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The Clinical Assessment of Asthma, an Investigation into its Strengths and Imprecisions
Asthma is a chronic inflammatory disease characterised by airflow obstruction and reversibility. The mainstay of treatment is inhaled corticosteroids, however, despite their success some patients remain symptomatic and continue to have exacerbations. They are considered to have severe asthma, which is further divided into refractory or difficult-to-treat asthma. Difficult-to-treat asthma is often due to poor inhaler adherence/technique, or the co-existence of a comorbid condition. In cases of refractory asthma, biologic therapy is often required, however, accurate assessment is important as these are a limited resource in many healthcare systems due to their cost. Many tools used in asthma assessment were validated against uncomplicated asthma, not assessing for the impact of comorbid disease. Furthermore, there is little guidance available on how to approach the assessment of inhaler adherence or the impact of comorbid diseases on asthma symptom burden. This thesis aims to investigate the imprecisions of the clinical assessment of asthma and how this leads to the overestimation of severity and subsequent overtreatment of asthma.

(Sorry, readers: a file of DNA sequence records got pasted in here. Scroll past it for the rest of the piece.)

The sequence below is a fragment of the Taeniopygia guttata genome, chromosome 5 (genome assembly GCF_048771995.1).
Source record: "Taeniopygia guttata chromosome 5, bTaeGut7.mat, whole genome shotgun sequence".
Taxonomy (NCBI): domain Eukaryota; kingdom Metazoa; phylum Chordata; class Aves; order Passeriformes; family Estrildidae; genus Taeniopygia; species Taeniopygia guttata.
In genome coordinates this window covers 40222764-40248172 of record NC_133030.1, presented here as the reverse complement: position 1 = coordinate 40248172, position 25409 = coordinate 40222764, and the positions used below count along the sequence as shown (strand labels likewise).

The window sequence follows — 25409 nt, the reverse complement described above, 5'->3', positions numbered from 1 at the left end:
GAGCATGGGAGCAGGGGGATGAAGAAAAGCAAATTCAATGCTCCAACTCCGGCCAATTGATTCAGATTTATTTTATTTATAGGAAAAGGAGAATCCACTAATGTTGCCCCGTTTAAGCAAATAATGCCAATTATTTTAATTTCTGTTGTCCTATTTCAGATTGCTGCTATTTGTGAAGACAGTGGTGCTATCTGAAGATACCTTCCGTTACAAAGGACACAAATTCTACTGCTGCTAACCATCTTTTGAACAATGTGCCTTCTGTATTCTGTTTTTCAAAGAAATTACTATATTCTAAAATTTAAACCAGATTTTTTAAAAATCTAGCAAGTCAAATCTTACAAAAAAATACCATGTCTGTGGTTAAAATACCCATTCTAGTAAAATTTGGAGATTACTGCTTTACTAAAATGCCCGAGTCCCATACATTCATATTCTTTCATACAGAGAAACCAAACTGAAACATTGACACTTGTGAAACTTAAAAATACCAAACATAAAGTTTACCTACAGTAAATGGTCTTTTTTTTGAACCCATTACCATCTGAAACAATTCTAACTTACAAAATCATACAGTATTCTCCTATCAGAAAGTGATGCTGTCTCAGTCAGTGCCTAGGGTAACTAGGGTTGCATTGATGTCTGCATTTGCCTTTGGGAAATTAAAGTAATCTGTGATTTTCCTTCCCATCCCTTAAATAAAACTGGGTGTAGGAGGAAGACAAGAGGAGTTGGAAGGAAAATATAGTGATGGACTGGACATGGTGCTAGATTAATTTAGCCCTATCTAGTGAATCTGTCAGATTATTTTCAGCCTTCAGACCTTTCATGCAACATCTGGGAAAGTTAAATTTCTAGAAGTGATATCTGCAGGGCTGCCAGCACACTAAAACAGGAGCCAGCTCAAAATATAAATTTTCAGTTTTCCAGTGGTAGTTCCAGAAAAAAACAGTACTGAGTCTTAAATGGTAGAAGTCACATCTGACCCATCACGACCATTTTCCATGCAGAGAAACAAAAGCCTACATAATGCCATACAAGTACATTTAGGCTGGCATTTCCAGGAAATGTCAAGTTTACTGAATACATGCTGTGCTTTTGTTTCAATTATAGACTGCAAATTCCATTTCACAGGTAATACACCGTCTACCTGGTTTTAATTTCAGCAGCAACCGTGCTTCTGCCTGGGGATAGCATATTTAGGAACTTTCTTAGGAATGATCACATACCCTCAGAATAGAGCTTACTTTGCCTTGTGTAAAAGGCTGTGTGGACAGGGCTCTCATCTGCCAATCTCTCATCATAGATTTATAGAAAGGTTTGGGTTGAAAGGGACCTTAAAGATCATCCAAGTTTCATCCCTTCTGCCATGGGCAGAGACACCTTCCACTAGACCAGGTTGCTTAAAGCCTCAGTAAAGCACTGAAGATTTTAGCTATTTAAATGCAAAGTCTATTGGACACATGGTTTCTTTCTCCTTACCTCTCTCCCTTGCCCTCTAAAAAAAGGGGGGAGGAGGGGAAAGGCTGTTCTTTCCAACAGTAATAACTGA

First, I analysed the peak flow from a cohort of patients with and without asthma assess if diurnal variation could identify cases of uncontrolled asthma. I then analysed data from a randomised control trial to assess if incorporating objectively recorded adherence and lung function into clinical decision making improves clinical outcomes. I performed further analysis on this data to assess the effect of comorbidities on asthma control. I then examined the relationship between the BMI and asthma control questionnaires in the literature, to examine how the confounding effects of BMI may be impacting outcomes of trials. Next, I investigated patient-selected treatment goals of asthma, with the aim of identifying factors that facilitate/limit the achievement of these goals.
Finally, I discuss the implications of the results of this thesis and propose a model to incorporate the findings of this thesis into the clinical assessment of asthma.
First SupervisorProf Richard W. Costello
CommentsSubmitted for the degree of Doctor of Philosophy from the Royal College of Surgeons in Ireland in 2021
Published CitationMulvey, C. The Clinical Assessment of Asthma, an Investigation into its Strengths and Imprecisions [PhD Thesis]. Dublin: Royal College of Surgeons in Ireland; 2021
Degree NameDoctor of Philosophy (PhD)
Date of award30/11/2021
- Doctor of Philosophy (PhD)
- Respiratory Medicine